Using Web sites to communicate with the public is a brave new world for governments. People can perform all kinds of transactions online that previously required a trip to city hall or a department of motor vehicles office. But as Ralph Waldo Emerson wrote, "For everything you gain, you lose something else."
The truth is, even as the electronic means for citizens to reach out to a government grow more sophisticated, those means often lead to a frustrating struggle. They may make it easier to get through to government, but there's no human being to talk to once the citizen gets there. Getting specific phone numbers from "information" lines, for instance, can be a trial of errors. (We tried getting a number for the New Haven, Conn., Department of Public Works and wound up, initially, with the New Haven Public Schools.) Finding phone numbers on Web sites can be like searching for a digital needle in an electronic haystack.
This isn't a tiny quibble. With states and localities suffering from a growing level of citizen distrust, the need to do whatever they can to engender good relationships with voters has never been greater. Telephones are hardly an antiquated technology in the pursuit of this goal. Researchers in Georgia discovered that about 27 percent of its citizens get their needs met through a face-to-face encounter; 20 percent use the Internet; and a whopping 37 percent are still using the phone.
Daryl Frey, who works in the Human Resources Enterprise at the Department of Administrative Services in Iowa, says he's sure many citizens feel like their government is trying to avoid talking to them. He feels that way, too-and he works for the government. "After 30 years and with retirement coming in June," he says, "I marvel at how difficult it is for me to navigate to the correct person who possesses the information I seek."
Georgia has emphasized customer service in recent years, in part because when officials started researching the subject, "The first thing people said was the government was too slow," says Joseph Doyle, administrator of the Governor's Office of Consumer Affairs. The second point: Citizens complained that they couldn't figure out how to reach the person they needed to talk to. Gov. Sonny Perdue's administration took action, cataloging some 2,000 services that the state government provides and hitching that to a point of contact for the service. When a citizen calls, a state operator guides him to the right person-as indicated by the information in the database-and stays with him on the line to ensure that they've reached that person successfully.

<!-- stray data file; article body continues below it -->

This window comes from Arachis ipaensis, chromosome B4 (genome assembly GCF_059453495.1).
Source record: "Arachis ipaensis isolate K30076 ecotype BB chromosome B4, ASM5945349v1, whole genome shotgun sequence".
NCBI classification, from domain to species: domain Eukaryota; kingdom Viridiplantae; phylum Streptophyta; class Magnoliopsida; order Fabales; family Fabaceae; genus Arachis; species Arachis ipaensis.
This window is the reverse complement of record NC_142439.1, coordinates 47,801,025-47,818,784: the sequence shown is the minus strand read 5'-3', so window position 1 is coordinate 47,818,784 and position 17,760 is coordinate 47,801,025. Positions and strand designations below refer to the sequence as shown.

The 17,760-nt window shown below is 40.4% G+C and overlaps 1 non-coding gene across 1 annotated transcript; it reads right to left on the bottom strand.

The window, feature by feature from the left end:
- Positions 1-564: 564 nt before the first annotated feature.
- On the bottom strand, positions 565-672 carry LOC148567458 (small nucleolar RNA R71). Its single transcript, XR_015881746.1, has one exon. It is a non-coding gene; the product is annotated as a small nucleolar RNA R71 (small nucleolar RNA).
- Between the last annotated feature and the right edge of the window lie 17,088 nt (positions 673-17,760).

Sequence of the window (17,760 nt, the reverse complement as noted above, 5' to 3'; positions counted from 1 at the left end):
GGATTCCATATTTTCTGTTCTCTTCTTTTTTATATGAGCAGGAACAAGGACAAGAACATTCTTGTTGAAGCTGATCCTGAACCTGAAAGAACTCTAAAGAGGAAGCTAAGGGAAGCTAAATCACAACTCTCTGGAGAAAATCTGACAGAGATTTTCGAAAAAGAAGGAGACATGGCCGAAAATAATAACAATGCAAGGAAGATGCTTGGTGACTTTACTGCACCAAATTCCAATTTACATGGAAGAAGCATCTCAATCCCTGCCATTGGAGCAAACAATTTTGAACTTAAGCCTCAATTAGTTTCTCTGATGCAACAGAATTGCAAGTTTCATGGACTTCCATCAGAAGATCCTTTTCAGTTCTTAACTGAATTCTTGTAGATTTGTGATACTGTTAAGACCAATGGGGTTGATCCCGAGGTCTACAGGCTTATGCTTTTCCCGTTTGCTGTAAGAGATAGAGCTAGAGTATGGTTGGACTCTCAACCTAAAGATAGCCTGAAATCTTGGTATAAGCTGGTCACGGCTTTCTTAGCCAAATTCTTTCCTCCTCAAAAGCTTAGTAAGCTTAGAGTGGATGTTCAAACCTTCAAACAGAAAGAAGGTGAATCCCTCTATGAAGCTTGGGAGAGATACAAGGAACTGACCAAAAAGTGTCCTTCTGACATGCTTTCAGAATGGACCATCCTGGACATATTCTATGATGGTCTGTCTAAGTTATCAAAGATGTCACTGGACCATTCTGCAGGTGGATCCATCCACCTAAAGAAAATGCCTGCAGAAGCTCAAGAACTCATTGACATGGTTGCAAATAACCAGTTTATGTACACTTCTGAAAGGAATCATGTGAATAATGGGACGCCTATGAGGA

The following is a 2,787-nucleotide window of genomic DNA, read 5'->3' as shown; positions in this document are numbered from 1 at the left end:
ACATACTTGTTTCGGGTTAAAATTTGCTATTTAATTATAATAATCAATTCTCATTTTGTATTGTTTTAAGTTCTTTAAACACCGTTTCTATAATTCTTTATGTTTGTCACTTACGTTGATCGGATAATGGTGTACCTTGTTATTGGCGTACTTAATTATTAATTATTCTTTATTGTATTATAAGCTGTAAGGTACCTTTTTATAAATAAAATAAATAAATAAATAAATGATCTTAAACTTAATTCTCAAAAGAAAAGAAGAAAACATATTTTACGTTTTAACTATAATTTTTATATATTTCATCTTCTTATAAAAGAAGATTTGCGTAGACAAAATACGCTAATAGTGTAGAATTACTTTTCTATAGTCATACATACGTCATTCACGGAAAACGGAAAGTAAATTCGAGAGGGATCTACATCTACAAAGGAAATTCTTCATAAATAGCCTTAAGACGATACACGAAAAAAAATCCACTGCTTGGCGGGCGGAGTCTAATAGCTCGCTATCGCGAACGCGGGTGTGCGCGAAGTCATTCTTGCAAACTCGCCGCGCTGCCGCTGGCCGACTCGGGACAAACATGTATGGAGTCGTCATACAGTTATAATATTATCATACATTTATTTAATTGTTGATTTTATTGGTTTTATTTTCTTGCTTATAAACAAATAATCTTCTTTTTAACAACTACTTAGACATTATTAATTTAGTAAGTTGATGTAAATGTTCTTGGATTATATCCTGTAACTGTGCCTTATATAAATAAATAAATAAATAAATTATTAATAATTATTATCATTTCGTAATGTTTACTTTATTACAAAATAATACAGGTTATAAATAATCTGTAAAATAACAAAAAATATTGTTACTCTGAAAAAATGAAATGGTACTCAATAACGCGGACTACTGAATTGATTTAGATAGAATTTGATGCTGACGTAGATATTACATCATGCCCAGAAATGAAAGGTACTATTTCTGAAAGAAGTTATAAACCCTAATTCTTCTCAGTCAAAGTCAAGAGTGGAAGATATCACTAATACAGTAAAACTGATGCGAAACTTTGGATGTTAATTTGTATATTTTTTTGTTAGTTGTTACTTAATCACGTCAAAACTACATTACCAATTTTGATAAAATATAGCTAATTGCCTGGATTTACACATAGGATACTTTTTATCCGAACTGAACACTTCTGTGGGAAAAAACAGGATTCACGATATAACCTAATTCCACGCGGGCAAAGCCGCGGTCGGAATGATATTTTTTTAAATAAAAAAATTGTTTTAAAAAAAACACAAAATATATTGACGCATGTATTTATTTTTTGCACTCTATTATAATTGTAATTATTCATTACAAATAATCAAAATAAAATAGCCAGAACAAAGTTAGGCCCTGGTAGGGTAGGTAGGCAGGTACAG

There's an obvious hazard in constructing a falsely positive picture of the good old days. Certainly at a time when there were many people who could be reached on the telephone, there were annoying busy signals, frustratingly long waits on hold and seemingly endless transfers from one office to another. Still, the potential efficiency of phones seems to have been forgotten in the e-mail era. How many times have you tried to make an appointment with someone using e-mail, which involved exchanging four or five or six messages? The same transaction is much simpler on the telephone.
What's more, the ever-growing reliance on electronic communications continues to disenfranchise some. An FCC survey recently found that more than one out of five U.S. adults doesn't use the Internet with any frequency. And one out of 10 doesn't even see the point of being online. These non-onliners, the survey found, are likely to be older and see the Internet as a dangerous place.
Bob Schilling, a director of the Human Capital Network, a group of coaches and consultants who serve client organizations through the development of effective leadership, agreed that it's frustrating to only reach a public official's office via e-mail, but says there are reasons why the public sector has shied away from supplying easily accessible phone numbers:
- Prospective suppliers who try to circumvent the procurement process.
- People "who are sure they saw Elvis in the building or that aliens have landed near a transit station."
- Mouth breathers calling to make exotic social offers to the person answering the phone.
- Organized protesters "who will completely jam a phone number if they find a particular government action not to their liking."
So-called 311 lines go a long way in helping. An ICMA study of 311 technology from March 2008 found that 64 U.S. cities and counties had 311 systems designed to help citizens report potholes, malfunctioning streetlights or backed-up storm drains, according to project director Cory Fleming. Still, 311 "won't replace your calling the council president and saying, 'Don't cut our school administration budget,'" says Fleming. "It's not a replacement for policymakers by any means, but it does take some burden off our policymakers in responding to concerns and requests."
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